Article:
After publishing a few articles on Native American history and studying the Shoshone language, Scott Christensen has completed his first full-length work, Sagwitch: Shoshone Chieftain, Mormon Elder 1822–1887, which won the Evans Handcart Award at Utah State University. Christensen is to be commended for this well-written documentary of the man who was a leader of the Northwestern Band of Shoshone Indians as Indian-white relations developed in early Utah history.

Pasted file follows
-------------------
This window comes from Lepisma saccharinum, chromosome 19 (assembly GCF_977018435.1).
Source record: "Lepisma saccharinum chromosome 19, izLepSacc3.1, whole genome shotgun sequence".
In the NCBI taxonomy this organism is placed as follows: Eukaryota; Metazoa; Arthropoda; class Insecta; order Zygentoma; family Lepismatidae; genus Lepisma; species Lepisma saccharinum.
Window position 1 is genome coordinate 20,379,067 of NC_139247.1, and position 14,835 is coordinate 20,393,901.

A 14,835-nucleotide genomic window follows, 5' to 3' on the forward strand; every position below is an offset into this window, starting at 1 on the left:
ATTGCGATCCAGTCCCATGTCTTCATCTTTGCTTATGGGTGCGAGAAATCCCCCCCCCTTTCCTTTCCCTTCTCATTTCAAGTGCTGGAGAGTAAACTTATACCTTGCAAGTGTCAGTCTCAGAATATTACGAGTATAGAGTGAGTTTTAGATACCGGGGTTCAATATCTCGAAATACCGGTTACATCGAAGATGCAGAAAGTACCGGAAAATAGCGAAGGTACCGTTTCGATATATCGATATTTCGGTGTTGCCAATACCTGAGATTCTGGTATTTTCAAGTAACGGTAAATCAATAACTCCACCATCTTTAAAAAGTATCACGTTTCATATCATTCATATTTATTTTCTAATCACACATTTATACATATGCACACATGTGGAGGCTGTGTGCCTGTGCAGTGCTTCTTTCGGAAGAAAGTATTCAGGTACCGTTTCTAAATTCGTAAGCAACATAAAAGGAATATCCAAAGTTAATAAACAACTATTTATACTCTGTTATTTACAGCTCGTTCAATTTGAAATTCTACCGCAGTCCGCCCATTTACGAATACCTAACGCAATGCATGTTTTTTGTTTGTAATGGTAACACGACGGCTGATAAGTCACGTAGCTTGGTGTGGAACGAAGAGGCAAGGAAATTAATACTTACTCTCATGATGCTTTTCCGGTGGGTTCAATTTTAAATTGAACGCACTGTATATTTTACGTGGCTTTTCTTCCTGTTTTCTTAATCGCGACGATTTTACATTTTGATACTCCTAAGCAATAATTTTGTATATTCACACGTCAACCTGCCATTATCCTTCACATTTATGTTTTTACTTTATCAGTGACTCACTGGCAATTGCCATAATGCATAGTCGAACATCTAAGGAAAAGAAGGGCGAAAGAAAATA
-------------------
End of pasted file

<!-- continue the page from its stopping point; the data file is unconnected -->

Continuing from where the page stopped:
Sagwitch’s life is significant in many ways and deserves the attention Christensen has given him. Sagwitch was born in 1822, a time when his people were enjoying the last days of the traditional life they had known for centuries. After the Mormon pioneers entered the Salt Lake Valley in 1847 and as western territories saw more and more exploration and settlement, the Northwestern Band of Shoshone were forced to forever change their patterns of living. Sagwitch was a wise man and a gifted speaker, and he fell naturally into the leadership role that he maintained among his band throughout his life. A survivor of the Bear River Massacre in 1863, Sagwitch believed his people would best survive by assimilating with the Latter-day Saints, who were inhabiting the traditional Shoshone lands. He and his band converted to Mormonism and attempted to follow their Church leaders’ directions in learning to farm and raise livestock. This book details the life of Sagwitch and his band as they interacted with the white pioneers and with other Native American tribes.